Hej då, Stockholm, almost

Hi all,

Random pics, drawing to a close:

This bronze statue is heated and not far from our hotel. It's a public service; we figured it has probably saved people's lives. It is friggin cold. I am wearing about 5 layers, just about everything I brought with any warmth value. Shown huddling around the warm bronze lady are: Don (who doesn't look very cold; he has a Norte Euro sort of heritage), Lewis deSoto, Squeak Carnwath and Era (all artists showing in The Missing Peace).

Lewis enjoying his food (swallowing a hot dog). Judy, Chandra and Era are enjoying it as well.

We spent an hour or so at a high-end coffee shop watching the Stockholmers go by. As Chandra said, it looked like a fashion runway. It seemed they were all tall, slim and good-looking, stylishly dressed.

Most of our friends left, and Don and I were "alone" in Stockholm. We did have drinks with Filippo di Sambuy and his wife, Patrizia - heard a little about the art world in Italy. We told him about The Missing Peace in Romania. Wanted to visit Galleri Astley, recommended to us by our friend Abby, but it was some distance away and we would have to stay overnight. Nervous about missing the plane.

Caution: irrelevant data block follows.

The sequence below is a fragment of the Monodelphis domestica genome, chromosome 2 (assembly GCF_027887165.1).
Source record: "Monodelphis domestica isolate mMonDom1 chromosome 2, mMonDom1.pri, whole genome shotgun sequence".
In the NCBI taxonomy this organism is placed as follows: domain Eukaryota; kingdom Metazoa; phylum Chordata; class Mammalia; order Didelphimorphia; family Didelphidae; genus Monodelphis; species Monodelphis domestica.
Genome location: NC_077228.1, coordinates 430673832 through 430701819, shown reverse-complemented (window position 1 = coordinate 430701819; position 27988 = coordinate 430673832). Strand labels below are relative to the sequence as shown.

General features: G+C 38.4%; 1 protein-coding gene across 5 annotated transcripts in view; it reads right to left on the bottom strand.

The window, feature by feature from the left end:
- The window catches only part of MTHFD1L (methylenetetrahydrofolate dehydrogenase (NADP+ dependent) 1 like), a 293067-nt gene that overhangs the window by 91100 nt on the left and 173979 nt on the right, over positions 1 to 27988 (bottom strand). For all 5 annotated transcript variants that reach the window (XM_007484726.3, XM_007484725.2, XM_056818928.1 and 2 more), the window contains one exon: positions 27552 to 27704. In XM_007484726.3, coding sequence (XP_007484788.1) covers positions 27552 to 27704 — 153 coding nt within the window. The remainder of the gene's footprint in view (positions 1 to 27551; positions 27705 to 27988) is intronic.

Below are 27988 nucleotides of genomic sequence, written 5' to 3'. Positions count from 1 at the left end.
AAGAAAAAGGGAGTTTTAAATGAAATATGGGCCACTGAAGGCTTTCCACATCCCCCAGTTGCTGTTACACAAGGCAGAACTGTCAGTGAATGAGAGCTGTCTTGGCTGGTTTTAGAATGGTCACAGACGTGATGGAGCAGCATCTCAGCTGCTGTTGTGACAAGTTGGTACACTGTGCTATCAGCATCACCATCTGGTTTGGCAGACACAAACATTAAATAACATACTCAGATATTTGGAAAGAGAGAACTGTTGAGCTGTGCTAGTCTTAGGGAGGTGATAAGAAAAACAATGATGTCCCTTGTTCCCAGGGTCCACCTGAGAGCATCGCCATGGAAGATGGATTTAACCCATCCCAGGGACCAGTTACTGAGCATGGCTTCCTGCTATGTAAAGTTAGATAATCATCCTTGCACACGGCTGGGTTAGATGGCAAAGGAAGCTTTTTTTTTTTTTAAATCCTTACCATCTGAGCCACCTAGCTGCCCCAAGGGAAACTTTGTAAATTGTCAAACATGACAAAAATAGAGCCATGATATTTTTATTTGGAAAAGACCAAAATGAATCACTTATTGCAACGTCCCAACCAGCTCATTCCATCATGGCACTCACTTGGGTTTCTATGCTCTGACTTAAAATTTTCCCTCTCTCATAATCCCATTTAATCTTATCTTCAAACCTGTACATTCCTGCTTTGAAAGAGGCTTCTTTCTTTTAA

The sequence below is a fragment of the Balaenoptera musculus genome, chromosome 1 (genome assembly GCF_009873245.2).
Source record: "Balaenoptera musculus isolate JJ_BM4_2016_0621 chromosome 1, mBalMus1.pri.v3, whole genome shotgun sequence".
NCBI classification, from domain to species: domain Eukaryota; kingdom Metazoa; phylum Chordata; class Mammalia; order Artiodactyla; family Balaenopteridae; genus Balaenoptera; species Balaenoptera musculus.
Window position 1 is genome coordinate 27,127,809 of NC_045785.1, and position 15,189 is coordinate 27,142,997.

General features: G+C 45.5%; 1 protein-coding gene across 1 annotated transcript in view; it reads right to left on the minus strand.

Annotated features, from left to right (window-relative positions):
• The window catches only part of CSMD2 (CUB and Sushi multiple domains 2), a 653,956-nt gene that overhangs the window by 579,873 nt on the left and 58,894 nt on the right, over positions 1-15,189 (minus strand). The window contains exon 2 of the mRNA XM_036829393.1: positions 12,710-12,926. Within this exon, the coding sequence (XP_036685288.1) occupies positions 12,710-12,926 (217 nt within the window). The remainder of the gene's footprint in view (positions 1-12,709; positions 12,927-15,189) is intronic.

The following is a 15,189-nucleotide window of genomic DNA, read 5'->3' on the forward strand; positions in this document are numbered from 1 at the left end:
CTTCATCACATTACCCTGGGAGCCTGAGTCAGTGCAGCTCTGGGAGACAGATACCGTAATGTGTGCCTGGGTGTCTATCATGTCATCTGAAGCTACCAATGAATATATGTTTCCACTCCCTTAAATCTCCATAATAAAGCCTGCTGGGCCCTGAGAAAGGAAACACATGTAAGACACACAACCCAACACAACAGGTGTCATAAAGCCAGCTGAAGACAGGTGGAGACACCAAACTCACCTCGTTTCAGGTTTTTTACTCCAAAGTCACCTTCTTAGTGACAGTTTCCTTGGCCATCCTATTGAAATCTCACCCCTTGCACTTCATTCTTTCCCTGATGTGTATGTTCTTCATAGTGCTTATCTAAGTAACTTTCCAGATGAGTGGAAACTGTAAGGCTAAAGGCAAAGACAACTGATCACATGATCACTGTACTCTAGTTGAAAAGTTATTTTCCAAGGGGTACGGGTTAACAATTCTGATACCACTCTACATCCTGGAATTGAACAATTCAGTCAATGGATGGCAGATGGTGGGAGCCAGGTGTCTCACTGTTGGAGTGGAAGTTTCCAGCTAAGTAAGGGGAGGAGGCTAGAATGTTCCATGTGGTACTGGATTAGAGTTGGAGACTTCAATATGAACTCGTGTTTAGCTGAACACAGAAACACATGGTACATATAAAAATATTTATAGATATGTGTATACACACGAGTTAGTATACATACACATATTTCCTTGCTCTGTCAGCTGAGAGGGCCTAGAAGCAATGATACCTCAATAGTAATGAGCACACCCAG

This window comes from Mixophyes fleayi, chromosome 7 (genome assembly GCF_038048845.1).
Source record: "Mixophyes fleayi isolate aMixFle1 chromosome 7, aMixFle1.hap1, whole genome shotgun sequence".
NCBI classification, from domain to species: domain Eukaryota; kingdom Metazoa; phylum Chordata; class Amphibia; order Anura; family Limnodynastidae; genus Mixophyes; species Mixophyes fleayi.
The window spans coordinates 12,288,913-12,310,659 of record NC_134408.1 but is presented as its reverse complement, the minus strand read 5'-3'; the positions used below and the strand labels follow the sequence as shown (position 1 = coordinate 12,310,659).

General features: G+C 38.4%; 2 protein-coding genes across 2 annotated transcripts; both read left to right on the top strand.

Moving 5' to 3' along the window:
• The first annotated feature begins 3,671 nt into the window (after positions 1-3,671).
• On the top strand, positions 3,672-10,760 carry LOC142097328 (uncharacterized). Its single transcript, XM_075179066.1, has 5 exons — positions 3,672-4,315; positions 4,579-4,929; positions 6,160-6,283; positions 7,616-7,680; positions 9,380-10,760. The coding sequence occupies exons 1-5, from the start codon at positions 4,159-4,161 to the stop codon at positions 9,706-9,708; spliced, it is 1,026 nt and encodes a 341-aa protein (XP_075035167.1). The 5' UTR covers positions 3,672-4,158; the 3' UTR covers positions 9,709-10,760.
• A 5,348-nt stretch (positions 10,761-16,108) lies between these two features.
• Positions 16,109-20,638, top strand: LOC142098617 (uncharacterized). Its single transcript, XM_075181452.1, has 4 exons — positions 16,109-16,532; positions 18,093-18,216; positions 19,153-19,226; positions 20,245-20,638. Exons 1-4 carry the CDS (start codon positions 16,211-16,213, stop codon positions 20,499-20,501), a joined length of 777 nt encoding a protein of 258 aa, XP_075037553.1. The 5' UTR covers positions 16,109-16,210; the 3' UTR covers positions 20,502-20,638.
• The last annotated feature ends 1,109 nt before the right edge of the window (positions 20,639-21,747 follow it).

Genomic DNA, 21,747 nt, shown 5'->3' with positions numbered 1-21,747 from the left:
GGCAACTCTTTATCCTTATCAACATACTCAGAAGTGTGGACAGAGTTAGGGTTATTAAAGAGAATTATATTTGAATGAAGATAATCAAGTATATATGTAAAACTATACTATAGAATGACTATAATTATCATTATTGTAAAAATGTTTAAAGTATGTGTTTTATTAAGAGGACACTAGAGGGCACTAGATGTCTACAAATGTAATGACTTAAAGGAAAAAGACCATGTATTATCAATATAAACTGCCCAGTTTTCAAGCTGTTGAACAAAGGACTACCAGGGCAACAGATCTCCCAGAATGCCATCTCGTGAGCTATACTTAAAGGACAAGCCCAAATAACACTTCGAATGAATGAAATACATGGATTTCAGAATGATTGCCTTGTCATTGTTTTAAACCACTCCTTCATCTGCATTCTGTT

So now we have to entertain each other. Here is Don eating flat bread and looking excited to see me; wouldn't you say? The Diplomat has a great breakfast buffet.

Email from Darlene; she and Ron were in Mumbai already. So strange that they could be in Sweden with us one minute and India the next. She said that the man standing next to me at The Nobel Museum is named Olov, the Museum's director (see first Stockholm email) and the singer she thinks is Kesang.

Shopping alone, almost, at the covered market, up the street from our hotel. Sometimes this market is so crowded that it is difficult to push your way through the aisles.

Checking out the bakery. They had the most delicious cardamon croissants. Don't ask about my outfit; I'm just trying to keep warm.

We walked out of our hotel and were greeted with the sound of fife and drum. Who can resist a marching band and soldiers strutting their stuff? especially in these outfits.

We followed them all the way to the Royal Palace. As Don says, a much more satisfactory way of generating patriotism than some others (like starting a war).

One more to come.


Era and Don